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Hoffmann, R. A wiki for the life sciences where authorship matters. Nature Genetics (2008)

TGF alpha deficiency results in hair follicle and eye abnormalities in targeted and waved-1 mice.

To explore the physiological roles of transforming growth factor alpha (TGF alpha), we disrupted the mouse gene by homologous recombination in embryonic stem cells. Homozygous mutant mice were viable and fertile, but displayed pronounced waviness of the whiskers and fur, accompanied by abnormal curvature, disorientation, and misalignment of the hair follicles. Homozygous and, to a lesser extent, heterozygous mice displayed eye abnormalities of variable incidence and severity, including open eyelids at birth, reduced eyeball size, and superficial opacity. Histological examination revealed eyelid and anterior segment dysgenesis, corneal inflammation and scarring, and lens and retinal defects. Although TGF alpha deficiency affected skin and eyes, wound healing in these tissues was not impaired. Similar hair and eye defects have been previously associated with the recessive mutation waved-1 (wa-1), and Northern analysis revealed reduced expression of TGF alpha in wa-1 mice. Crosses between wa-1 homozygotes and TGF alpha-targeted mice confirmed that wa-1 and TGF alpha are allelic.[1]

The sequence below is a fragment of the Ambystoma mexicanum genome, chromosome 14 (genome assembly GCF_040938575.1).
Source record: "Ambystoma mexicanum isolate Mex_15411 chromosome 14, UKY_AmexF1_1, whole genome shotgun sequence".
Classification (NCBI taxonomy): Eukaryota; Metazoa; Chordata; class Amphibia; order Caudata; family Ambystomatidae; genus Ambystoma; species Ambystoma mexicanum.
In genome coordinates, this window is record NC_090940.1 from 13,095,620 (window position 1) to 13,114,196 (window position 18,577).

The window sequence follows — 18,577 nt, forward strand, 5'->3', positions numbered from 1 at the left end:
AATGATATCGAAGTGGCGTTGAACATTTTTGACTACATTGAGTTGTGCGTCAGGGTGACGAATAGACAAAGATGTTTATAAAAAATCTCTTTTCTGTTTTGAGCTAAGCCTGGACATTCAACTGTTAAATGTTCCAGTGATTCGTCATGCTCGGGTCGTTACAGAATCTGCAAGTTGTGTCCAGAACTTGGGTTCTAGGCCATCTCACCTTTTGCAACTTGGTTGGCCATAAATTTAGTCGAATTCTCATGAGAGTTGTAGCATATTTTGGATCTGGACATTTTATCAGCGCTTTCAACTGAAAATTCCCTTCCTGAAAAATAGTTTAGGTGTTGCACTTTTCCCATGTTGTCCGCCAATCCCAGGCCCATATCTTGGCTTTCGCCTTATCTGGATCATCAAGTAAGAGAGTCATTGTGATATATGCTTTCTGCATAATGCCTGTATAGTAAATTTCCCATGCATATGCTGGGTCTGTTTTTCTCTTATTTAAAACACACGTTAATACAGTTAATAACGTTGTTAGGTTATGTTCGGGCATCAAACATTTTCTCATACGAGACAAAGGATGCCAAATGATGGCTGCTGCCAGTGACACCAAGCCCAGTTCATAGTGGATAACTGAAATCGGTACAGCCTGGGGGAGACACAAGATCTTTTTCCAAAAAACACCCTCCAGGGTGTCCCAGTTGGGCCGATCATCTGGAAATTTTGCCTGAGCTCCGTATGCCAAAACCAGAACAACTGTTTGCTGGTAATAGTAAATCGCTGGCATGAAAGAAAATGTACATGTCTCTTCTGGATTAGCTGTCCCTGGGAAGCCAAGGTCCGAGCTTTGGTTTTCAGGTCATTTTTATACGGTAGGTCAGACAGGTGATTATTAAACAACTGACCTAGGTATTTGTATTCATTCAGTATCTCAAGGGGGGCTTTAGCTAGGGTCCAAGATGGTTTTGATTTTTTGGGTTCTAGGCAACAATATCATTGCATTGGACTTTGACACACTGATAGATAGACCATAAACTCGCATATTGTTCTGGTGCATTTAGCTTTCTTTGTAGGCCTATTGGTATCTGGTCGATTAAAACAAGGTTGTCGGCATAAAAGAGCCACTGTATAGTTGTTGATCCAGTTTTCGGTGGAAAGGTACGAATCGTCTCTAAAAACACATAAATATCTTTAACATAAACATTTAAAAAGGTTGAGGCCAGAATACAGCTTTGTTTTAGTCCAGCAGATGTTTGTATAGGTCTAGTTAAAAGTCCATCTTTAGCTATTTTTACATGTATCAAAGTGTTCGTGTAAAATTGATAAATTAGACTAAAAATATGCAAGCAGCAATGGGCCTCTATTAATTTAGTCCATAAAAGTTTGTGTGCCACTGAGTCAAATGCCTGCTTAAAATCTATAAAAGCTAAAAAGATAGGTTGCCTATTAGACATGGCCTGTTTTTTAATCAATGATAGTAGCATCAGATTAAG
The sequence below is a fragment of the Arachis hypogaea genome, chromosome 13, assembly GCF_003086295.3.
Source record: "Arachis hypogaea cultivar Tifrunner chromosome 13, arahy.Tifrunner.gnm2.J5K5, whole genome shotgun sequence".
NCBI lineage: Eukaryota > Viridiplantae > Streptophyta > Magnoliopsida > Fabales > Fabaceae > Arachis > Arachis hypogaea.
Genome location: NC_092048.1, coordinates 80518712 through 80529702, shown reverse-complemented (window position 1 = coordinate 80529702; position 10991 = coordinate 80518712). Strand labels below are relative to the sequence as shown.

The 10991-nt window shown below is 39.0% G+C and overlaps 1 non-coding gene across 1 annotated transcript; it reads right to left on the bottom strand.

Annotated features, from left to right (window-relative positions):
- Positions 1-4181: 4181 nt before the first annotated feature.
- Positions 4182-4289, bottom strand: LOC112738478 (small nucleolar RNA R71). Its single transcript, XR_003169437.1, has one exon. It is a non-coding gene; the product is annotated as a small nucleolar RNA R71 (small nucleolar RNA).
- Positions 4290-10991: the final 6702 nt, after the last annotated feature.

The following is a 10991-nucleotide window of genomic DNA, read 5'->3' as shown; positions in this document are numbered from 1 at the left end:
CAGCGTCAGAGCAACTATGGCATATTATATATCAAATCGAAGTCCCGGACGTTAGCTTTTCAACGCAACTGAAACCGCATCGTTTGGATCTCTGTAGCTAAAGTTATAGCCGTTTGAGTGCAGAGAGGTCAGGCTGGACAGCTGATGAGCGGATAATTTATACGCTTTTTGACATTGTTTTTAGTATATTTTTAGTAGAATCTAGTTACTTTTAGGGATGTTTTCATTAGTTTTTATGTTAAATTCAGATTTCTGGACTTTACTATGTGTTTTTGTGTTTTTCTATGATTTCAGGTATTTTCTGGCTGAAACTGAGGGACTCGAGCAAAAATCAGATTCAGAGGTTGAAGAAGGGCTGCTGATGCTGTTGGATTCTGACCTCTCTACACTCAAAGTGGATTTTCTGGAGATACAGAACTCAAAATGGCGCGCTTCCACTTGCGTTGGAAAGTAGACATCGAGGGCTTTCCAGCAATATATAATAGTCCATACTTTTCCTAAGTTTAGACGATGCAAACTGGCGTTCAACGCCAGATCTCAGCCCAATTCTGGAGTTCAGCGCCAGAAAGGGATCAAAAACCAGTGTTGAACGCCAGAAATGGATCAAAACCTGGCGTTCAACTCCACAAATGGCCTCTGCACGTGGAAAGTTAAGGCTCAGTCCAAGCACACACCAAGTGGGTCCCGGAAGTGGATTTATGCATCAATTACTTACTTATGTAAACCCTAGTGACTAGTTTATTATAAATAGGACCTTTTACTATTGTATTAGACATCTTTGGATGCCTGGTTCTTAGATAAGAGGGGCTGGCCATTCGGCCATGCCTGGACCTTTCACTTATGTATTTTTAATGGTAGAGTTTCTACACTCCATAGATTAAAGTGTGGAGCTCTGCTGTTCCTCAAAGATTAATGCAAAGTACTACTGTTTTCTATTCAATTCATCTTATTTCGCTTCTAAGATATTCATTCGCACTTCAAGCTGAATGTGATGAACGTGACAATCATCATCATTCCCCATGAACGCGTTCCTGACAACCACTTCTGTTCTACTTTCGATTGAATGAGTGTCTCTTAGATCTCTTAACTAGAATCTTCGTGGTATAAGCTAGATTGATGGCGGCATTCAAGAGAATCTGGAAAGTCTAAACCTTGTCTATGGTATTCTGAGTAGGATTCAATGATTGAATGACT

1. TGF alpha deficiency results in hair follicle and eye abnormalities in targeted and waved-1 mice. Luetteke, N.C., Qiu, T.H., Peiffer, R.L., Oliver, P., Smithies, O., Lee, D.C. Cell (1993) [Pubmed]
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